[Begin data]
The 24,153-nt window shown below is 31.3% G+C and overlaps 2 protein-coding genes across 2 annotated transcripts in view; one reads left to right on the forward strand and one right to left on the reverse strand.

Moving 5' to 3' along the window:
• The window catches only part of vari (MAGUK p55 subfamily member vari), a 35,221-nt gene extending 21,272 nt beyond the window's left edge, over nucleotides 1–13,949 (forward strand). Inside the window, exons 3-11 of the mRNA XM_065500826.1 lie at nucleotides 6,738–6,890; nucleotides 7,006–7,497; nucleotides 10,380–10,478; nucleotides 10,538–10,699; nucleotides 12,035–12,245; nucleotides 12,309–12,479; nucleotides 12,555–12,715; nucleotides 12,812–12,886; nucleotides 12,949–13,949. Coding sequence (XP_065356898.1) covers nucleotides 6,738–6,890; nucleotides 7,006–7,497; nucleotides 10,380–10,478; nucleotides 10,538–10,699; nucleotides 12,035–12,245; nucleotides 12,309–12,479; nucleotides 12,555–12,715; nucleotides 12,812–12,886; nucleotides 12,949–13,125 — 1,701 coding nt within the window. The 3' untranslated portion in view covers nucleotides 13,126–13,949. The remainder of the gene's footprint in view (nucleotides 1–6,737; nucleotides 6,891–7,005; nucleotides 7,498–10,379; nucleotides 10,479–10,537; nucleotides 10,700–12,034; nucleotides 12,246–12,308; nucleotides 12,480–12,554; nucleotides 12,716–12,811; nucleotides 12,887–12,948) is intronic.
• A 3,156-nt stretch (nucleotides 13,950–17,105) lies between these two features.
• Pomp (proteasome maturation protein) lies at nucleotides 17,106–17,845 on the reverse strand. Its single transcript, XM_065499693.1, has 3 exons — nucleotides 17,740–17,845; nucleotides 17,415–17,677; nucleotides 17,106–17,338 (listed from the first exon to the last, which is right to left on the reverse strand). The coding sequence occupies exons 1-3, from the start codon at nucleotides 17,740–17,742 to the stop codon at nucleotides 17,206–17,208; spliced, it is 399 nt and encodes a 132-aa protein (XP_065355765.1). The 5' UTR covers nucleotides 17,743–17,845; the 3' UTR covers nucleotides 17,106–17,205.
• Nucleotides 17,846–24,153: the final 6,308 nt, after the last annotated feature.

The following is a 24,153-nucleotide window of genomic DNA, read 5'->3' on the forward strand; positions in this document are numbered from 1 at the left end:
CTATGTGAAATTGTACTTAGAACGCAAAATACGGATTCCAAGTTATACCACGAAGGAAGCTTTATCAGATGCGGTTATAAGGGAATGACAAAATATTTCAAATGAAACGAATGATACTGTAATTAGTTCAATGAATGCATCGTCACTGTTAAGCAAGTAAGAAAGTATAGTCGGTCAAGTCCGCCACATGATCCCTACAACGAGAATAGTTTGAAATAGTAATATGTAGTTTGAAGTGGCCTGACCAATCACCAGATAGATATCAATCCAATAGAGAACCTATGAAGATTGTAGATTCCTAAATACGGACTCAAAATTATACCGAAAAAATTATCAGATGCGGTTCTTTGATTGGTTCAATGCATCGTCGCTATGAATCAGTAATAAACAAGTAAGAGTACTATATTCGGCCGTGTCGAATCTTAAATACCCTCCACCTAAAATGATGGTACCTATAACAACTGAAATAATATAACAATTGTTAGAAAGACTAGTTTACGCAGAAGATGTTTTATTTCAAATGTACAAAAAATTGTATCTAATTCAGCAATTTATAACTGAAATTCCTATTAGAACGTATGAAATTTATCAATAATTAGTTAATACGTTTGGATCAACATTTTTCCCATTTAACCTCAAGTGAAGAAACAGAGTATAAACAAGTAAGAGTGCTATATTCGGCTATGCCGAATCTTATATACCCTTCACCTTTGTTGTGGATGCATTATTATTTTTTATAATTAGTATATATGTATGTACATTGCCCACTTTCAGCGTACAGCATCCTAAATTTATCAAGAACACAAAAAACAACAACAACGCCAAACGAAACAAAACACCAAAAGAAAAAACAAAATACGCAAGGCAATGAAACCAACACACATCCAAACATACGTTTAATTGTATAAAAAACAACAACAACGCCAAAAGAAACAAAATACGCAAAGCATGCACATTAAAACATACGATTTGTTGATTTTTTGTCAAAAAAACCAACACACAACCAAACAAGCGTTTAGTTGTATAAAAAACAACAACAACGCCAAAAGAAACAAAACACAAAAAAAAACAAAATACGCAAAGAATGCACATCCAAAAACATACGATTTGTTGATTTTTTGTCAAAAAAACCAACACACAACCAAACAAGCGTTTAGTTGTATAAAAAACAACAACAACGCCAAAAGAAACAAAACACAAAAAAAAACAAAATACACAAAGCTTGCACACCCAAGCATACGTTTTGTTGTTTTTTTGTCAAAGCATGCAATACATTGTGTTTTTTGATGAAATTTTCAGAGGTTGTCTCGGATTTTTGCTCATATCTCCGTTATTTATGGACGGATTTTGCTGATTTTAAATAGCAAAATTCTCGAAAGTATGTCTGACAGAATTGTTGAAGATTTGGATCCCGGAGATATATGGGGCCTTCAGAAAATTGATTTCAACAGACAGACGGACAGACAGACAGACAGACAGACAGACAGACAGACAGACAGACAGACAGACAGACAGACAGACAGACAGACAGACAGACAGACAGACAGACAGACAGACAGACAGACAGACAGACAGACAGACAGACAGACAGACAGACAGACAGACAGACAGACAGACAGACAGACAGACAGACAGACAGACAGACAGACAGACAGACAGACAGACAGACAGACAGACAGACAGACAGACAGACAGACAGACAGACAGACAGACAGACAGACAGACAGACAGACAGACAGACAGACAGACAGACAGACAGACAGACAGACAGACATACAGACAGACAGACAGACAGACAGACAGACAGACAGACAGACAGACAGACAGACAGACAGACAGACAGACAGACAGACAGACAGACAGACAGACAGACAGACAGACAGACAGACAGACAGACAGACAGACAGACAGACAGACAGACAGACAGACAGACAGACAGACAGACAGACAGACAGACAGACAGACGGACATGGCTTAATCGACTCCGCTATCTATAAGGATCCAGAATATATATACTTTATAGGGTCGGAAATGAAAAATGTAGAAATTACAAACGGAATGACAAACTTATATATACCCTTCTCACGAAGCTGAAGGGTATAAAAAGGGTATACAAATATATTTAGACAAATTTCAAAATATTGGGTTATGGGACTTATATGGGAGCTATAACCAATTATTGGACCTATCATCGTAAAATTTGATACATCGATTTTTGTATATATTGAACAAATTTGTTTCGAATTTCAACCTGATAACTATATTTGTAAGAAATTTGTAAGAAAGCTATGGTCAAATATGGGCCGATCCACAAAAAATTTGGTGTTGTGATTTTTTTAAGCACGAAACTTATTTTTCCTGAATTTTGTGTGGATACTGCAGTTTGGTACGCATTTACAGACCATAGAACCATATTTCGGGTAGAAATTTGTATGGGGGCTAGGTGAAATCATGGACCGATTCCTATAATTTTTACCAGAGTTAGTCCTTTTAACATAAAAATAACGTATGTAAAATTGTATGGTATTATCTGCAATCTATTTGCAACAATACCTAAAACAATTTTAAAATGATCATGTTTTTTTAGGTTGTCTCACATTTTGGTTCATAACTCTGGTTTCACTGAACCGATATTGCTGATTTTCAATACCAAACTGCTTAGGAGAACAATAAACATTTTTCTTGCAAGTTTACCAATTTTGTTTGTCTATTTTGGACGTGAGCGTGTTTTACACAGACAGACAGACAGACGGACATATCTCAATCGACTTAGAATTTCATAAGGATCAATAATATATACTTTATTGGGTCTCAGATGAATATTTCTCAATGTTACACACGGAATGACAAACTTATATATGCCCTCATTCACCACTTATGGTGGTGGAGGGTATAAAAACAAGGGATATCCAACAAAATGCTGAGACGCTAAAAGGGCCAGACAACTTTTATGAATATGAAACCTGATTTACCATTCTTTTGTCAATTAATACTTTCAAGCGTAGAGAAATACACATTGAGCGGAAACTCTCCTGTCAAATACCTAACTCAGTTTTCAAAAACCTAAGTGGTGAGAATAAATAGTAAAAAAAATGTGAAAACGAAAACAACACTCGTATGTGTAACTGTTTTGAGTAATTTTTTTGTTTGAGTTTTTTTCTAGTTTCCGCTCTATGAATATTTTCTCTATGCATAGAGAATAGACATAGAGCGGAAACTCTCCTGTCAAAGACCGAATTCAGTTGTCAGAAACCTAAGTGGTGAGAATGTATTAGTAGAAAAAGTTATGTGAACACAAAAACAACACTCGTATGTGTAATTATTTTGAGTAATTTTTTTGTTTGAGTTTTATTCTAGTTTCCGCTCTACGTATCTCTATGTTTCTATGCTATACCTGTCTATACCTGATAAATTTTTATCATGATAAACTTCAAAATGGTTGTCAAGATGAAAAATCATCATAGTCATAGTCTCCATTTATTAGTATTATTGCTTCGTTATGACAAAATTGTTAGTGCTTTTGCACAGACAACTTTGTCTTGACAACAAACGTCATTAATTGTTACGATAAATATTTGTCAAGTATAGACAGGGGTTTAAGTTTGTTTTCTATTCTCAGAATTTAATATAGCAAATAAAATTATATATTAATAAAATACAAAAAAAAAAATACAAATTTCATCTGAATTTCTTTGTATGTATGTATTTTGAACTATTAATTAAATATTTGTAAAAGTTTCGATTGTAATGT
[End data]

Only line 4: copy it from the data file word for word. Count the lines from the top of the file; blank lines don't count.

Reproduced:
• A 3,156-nt stretch (nucleotides 13,950–17,105) lies between these two features.